Shark steam cleaners, such as the Pro Steam Pocket Mop, offer several steam settings tailored to different levels of cleaning, from dusting to deep cleaning to scrubbing. These steam cleaners require water and microfiber mop pads designed to fit specific Shark steam mop models. General use simply requires adding water, waiting for it to heat, and then mopping as you would with a regular mop. Depending on the water hardness level in your area, you may need to unclog the steam nozzle from time to time.
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Basic Shark Steam Mop Instructions
Fill the water reservoir on your Shark steam mop while the mop is unplugged. Pull down on or twist the water tank's cap to open the tank. The exact method varies based on the mop model, but it should be obvious by just looking at it. Pour soft tap water or distilled water into the tank until the tank is completely full. Replace the cap.
Make sure the floor is free from debris, such as pet hair or dirt, and sweep if necessary. Otherwise, the mop won't do its job well. Ensure the mop has a cleaning pad in place and then plug in the mop. The mop goes into standby mode, indicated by a blinking light. After a few minutes, press the steam button to activate the mop for use. Doing so illuminates the light to a solid color.
Different Shark mop models have different ways of releasing extra steam-cleaning power. For instance, some Genius models require flipping the mop head backward to release an extra burst of steam, while some versions of the Pro Steam Pocket Mop require one to three presses of the on/standby button for increasing levels of steam based on your cleaning needs. It's best to consult the actual model manual for specific features, as Shark updates its mops frequently. Run the mop back and forth over the floor as you would with any manual old-school sponge mop or dust mop. Some models also have options to refresh carpets and rugs, but check your manual to ensure that yours has the carpet-glider device to do this.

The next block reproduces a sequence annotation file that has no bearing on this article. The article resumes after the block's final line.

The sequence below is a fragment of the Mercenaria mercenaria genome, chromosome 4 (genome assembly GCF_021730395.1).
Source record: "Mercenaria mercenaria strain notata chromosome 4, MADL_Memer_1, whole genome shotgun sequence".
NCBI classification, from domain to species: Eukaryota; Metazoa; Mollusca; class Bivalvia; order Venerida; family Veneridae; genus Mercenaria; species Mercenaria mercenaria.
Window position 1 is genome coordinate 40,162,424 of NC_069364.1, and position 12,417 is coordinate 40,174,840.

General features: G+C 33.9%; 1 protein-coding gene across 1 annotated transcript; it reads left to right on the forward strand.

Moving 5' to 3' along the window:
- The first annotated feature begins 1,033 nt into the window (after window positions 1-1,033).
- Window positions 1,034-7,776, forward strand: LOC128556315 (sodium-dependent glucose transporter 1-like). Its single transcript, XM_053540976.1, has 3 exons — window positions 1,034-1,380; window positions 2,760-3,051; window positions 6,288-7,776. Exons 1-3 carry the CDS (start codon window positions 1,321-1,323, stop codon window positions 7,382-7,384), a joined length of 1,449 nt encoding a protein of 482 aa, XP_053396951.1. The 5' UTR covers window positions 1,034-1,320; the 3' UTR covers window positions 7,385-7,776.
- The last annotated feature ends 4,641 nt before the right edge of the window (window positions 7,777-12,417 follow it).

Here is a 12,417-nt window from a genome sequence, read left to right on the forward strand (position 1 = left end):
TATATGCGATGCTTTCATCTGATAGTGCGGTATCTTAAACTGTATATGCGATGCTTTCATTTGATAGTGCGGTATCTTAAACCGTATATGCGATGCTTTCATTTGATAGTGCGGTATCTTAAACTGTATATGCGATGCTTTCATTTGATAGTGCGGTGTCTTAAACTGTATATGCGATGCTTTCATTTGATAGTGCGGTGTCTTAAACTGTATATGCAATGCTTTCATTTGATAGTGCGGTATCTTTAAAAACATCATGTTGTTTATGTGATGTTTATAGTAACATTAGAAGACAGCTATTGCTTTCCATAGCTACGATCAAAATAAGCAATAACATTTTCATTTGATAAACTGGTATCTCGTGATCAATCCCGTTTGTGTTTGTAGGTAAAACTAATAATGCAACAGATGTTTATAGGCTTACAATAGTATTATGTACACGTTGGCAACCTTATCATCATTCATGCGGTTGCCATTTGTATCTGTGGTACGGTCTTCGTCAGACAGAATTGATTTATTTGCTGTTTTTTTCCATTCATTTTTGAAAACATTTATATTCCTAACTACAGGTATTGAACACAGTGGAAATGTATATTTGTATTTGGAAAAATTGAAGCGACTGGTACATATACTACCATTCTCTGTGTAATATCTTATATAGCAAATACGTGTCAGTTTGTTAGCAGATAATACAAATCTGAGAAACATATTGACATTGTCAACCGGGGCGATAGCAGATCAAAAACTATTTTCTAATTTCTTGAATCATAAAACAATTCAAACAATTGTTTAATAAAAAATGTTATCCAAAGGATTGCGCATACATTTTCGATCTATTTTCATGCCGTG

Washing the Mop Pads
Some Shark steam mops have a washable, reusable microfiber cleaning pad, which cuts down on unnecessary waste. Clean this by first shaking it over a trash can to catch any loose debris. If you see any loose threads on the mop pad, cut them off. As long as the pad is in good shape overall, it's reusable.
Wash the pad using a liquid laundry soap and water. Shark recommends washing the pads separately from other fabrics, which may cause lint that gets stuck on the pads. Unless you have a lot of mop pads, it may make more sense to hand wash the pads in a bucket or small washtub. Wear rubber gloves if you'd rather not touch the dirty pads. Dry the pads on a low-heat setting in the dryer or hang them on a clothesline to air-dry.
Unclogging the Steam Nozzle
Shark steam mops come with a nozzle-cleaning tool, but if you no longer have it, a bent paperclip works just as well. Remove the mop head from the main mop assembly when the device is cool; the exact method for doing this varies based on the model. Look for the opening of the steam nozzle, which emits steam through the mop head. Push the paperclip or nozzle tool through the hole to remove any mineral buildup blocking or partially blocking the hole. This buildup eventually causes clogs that minimize the mop's ability to release sufficient steam.
Regular tap water causes mineral buildup, also called limescale, on all sorts of devices used in or near water within the home. If you know your home has hard water, switch to using distilled water in your Shark steam mop. Distilled water prevents such buildup and also prevents chalky water spots from developing on the floor after using the steam mop.